To undertake a Transmission Assessment Survey (TAS), a Pre-TAS must be undertaken to meet the criteria for eligibility. To do this Evaluation Units (EU) need to be defined either by combining or dividing or leaving as defined the Implementation Units (IUs). If IUs are combined the resulting EU should have the following characteristics: (i) IUs in an EU are usually contiguous; (ii) All IUs should have had at least 5 effective (>65%) rounds of MDA and in all sentinel and sport check sites the prevalence of Mf is <1% or the Ag is <2% at all sites after the last effective round; (iii) All areas in an EU should have similar epidemiological features and LF transmission dynamics and (iv) the population should not exceed 2 million.
TAS 1, 2 & 3
TAS is a standardized method based on blood tests that is used to decide whether to stop MDA. ‘Passing’ a TAS means that the prevalence of LF in the Evaluation Unit has been lowered to a level at which transmission is probably no longer sustainable and recrudescence is unlikely to occur even in the absence of MDA.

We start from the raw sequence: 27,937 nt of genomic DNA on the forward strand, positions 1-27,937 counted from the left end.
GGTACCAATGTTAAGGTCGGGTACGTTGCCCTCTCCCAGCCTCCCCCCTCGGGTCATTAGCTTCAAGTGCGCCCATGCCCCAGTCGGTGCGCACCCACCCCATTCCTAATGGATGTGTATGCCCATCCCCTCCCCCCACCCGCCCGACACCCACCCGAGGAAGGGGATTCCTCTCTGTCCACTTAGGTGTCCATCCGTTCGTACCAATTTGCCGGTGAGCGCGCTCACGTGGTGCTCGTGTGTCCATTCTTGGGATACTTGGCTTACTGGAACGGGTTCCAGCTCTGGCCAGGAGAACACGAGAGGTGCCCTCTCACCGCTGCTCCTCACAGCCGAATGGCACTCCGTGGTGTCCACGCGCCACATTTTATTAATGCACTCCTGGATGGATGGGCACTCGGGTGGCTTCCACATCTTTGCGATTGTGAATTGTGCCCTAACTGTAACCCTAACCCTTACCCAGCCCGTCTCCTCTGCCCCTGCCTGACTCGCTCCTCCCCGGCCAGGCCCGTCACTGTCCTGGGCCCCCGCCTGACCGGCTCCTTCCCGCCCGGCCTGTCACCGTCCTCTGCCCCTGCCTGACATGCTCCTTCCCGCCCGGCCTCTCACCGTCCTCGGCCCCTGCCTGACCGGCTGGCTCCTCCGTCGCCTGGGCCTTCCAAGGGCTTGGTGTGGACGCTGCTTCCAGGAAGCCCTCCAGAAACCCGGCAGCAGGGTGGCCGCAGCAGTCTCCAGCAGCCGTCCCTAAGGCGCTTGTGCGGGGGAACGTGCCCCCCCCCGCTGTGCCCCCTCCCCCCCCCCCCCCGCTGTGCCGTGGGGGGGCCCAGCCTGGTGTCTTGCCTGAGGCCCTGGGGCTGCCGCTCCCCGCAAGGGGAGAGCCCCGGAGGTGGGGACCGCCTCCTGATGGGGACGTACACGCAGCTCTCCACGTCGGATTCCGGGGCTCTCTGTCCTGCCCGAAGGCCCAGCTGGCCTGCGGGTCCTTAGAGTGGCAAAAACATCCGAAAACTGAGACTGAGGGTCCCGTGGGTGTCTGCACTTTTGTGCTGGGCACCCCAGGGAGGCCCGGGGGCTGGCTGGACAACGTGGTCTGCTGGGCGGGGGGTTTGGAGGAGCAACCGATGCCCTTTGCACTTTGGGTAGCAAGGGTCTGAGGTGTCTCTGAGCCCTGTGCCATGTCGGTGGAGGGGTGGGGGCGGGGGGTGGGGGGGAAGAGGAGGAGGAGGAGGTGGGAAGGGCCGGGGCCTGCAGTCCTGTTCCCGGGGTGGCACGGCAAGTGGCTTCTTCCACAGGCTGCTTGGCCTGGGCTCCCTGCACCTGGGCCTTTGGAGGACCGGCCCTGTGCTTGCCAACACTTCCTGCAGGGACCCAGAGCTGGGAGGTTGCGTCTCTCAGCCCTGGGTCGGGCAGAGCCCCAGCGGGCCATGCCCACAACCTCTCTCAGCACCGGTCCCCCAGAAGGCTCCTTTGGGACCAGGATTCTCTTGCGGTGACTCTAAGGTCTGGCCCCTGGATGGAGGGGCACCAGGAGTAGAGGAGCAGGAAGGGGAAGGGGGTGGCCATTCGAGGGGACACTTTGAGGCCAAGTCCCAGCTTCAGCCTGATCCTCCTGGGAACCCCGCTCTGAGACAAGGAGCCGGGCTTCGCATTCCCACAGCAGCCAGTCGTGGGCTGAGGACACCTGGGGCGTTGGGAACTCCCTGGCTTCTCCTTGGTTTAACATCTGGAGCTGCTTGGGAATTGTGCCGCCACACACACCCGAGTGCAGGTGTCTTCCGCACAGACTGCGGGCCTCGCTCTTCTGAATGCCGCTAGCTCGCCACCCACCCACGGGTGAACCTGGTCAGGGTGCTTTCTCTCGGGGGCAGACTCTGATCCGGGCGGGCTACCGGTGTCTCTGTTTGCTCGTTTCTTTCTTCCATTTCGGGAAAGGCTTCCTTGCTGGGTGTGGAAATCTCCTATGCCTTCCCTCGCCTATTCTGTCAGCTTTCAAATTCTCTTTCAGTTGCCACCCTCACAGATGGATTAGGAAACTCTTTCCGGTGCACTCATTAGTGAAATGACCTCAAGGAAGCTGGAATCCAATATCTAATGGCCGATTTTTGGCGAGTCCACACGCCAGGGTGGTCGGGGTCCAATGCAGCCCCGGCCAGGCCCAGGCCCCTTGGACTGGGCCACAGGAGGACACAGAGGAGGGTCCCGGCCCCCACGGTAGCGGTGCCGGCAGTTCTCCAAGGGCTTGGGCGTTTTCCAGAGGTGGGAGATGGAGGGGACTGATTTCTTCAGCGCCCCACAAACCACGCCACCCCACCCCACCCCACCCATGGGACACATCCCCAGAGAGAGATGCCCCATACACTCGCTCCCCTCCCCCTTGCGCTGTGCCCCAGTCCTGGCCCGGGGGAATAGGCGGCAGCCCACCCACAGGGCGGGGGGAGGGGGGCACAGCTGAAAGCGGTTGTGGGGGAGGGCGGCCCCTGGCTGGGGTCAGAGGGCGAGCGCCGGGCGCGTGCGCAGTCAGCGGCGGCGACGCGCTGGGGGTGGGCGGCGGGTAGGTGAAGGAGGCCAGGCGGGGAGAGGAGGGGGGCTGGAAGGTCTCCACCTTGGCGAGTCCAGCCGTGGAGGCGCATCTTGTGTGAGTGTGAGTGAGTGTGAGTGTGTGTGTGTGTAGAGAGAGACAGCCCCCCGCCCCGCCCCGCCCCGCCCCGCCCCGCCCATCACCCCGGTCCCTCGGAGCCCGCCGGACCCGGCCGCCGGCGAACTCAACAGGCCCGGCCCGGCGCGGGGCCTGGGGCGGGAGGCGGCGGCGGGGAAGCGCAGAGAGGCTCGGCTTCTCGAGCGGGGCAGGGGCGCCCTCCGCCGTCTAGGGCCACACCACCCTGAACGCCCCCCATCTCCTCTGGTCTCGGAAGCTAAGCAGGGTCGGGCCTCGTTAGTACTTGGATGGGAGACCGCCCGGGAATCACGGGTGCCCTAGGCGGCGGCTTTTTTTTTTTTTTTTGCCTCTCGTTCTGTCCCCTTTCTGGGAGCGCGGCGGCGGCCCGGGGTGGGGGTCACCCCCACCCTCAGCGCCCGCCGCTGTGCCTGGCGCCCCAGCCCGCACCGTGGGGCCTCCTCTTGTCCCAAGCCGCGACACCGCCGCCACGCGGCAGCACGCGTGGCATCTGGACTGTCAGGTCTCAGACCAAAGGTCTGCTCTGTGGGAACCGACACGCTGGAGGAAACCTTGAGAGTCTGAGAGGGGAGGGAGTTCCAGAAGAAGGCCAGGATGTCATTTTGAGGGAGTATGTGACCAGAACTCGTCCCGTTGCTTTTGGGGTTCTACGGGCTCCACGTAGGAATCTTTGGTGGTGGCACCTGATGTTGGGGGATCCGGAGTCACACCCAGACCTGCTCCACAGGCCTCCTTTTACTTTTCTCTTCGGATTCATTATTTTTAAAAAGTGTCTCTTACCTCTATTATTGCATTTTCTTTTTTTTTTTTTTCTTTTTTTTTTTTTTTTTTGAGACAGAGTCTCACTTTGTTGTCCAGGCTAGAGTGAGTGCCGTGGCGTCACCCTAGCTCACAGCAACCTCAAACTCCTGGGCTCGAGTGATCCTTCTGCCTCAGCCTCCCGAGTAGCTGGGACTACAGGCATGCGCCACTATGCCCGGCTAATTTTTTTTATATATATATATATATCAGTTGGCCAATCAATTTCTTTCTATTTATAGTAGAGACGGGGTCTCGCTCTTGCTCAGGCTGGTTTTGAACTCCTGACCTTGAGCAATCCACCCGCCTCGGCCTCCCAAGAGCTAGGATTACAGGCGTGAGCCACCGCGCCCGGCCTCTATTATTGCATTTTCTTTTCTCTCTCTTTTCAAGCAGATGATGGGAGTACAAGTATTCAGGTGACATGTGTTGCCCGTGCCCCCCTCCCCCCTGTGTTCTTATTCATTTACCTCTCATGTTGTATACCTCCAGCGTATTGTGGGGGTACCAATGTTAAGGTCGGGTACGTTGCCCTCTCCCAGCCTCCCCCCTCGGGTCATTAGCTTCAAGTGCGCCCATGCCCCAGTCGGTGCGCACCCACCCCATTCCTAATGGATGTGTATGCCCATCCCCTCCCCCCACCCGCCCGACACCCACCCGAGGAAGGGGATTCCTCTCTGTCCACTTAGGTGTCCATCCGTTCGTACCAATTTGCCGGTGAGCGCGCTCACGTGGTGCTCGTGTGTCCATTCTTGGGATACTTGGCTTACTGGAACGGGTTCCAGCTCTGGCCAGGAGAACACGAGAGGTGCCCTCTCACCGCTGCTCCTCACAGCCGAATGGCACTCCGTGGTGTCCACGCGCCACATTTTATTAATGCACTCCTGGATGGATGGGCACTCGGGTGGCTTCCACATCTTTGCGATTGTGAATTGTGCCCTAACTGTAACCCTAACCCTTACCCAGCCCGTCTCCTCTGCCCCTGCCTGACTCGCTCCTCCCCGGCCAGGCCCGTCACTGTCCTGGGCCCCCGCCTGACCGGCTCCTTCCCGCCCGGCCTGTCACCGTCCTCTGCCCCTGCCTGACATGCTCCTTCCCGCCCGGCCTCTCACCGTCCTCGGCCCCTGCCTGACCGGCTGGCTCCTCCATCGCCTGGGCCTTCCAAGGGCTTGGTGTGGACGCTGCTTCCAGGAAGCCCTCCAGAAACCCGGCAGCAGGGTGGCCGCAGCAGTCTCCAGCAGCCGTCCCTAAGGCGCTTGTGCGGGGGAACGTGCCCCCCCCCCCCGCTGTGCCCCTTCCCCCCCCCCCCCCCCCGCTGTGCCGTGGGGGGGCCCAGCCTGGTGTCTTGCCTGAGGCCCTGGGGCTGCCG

The target population of a TAS is children aged 6-7 years. The rationale is that children in this age-group should have lived most (or all) of their lives during MDA in the area being surveyed. If adequate drug coverage was achieved, the infection rate in the population should have decreased with little potential transmission, so that young children are probably protected from infection. Therefore, any positive results in young children in areas in which MDA was successful are likely to indicate recent transmission.
Click here for the WHO position statement "Transmission assessment surveys in the global programme to eliminate lymphatic filariasis
Click here for the WHO manual for national elimination programmes: Lymphatic filariasis: monitoring and epidemiological assessment of mass drug administration